Programming, like composition, is an individual creative process. Individuals must reach their own understanding of the problem and discover a path to its solution. During this time, discussions with friends are encouraged. However, when the time comes to write the code that solves the problem, such discussions are no longer appropriate; the program must be your own work.
Do not, under any circumstances, copy another person's program, comments, README description, or any part of the submitted assignment. This includes character-by-character transliteration of another works (whether inspected visually or copied digitally), but it also includes derivative works (i.e., by renaming variable names or subtlety shifting around statements in order to try to hide that copying has occurrred). You are also not allowed to use other people's code, comments, or results, even when "citing" them -- all work must be your own. Writing code for use by another or using another's code in any form is academic fraud and will be dealt with harshly. You are also responsible for ensuring that the code you write for the assignments is not readable by others.
You should submit your work on an assignment (electronically) before its due time. If you submit your work late, we will give you credit for it on this scale:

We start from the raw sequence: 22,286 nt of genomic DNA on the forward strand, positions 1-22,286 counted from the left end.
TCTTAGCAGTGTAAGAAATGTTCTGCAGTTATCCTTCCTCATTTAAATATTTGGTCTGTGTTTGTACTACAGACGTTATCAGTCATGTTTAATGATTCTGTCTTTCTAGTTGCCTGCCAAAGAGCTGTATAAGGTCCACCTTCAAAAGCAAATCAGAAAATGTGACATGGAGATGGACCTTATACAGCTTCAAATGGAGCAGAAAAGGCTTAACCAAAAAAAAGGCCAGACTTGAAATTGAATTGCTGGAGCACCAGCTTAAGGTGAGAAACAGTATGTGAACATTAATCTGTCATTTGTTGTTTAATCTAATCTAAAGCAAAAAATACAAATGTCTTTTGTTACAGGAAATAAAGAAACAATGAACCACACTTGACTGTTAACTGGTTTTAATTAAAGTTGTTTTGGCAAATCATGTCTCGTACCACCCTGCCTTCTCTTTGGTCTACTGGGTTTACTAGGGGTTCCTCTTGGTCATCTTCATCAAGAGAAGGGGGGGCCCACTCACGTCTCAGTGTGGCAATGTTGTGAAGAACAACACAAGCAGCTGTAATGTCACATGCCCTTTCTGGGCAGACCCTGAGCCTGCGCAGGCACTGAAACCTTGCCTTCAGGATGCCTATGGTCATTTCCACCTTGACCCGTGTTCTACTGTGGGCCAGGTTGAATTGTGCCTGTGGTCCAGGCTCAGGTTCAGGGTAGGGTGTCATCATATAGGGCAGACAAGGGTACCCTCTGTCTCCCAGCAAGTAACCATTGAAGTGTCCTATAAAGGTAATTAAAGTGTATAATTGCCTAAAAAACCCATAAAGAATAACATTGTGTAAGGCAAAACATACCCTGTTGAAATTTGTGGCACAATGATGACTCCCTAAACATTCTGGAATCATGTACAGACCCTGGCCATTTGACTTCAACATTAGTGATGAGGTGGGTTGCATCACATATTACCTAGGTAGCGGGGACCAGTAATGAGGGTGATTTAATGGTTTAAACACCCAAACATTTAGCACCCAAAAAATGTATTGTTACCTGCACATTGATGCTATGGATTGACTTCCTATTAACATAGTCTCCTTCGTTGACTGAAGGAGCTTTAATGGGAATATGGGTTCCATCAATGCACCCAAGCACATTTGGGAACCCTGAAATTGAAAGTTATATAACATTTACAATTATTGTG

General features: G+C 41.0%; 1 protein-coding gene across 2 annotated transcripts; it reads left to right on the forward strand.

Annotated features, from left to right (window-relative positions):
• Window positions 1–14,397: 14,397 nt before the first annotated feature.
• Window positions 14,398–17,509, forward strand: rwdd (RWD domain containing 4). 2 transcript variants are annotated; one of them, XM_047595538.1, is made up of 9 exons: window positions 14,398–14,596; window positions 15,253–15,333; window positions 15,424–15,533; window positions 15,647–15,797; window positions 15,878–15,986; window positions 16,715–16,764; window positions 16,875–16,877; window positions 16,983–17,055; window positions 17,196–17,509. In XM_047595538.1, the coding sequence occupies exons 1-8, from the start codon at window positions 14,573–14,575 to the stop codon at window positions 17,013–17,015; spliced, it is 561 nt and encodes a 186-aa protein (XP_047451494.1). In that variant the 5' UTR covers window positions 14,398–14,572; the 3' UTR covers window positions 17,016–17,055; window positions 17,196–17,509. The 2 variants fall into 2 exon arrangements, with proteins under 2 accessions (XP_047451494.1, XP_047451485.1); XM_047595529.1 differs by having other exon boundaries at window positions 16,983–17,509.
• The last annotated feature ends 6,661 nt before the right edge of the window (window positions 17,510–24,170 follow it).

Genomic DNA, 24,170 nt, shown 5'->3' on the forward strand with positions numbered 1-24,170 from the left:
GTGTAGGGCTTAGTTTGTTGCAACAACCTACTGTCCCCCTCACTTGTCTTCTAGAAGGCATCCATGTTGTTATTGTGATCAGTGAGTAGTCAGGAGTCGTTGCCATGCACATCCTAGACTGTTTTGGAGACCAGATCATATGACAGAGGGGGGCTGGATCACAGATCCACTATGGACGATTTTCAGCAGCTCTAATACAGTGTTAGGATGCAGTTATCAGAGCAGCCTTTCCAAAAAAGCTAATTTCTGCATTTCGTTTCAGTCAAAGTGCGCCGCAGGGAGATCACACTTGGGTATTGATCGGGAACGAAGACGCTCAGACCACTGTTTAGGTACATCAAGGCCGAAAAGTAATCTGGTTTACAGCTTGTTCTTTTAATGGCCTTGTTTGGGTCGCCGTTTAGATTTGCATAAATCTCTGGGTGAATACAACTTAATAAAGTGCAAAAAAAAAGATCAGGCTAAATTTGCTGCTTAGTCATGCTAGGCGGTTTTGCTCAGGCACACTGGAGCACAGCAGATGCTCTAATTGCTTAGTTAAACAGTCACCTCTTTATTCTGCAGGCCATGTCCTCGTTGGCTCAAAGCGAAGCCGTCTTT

We will grant extensions only in the case of illness (with a doctor's note) or extraordinary circumstances. If illness or an extraordinary circumstance will cause you to submit an assignment late, then you should discuss the matter with your instructor as soon as possible. Please plan your work on the assignments so that travel, interviews, athletics, religious holidays, etc. do not cause you to submit it late. A heavy workload is not an extraordinary circumstance.
That said, you are allowed three "free" late days during the semester. You do not need to tell us that you are applying your "late day" -- we'll remove the late penalty at the end of the semester from the assignment that benefits you the most.
We are not permitted to accept work after Dean’s Date, so no submissions of assignments (including Late Days) will be accepted after that date.
All of the code you turn in for this course should have good style. Make sure that your code has proper indentation, descriptive comments, and a comment header at the beginning of each file, which includes your name, userid, and a description of the file.
Because accidents can happen and it is good practice, we require you to use a version control system to maintain your code for this course. We ask that you setup an account with github, gitlab, or bitbucket, web-based hosting service for projects that use the git revision control system.
You must configure these services to use a private code repository. Do NOT under any circumstances make your code public, including after the course is over.
The basic git workflow in the shell (assuming you already have a repo set up):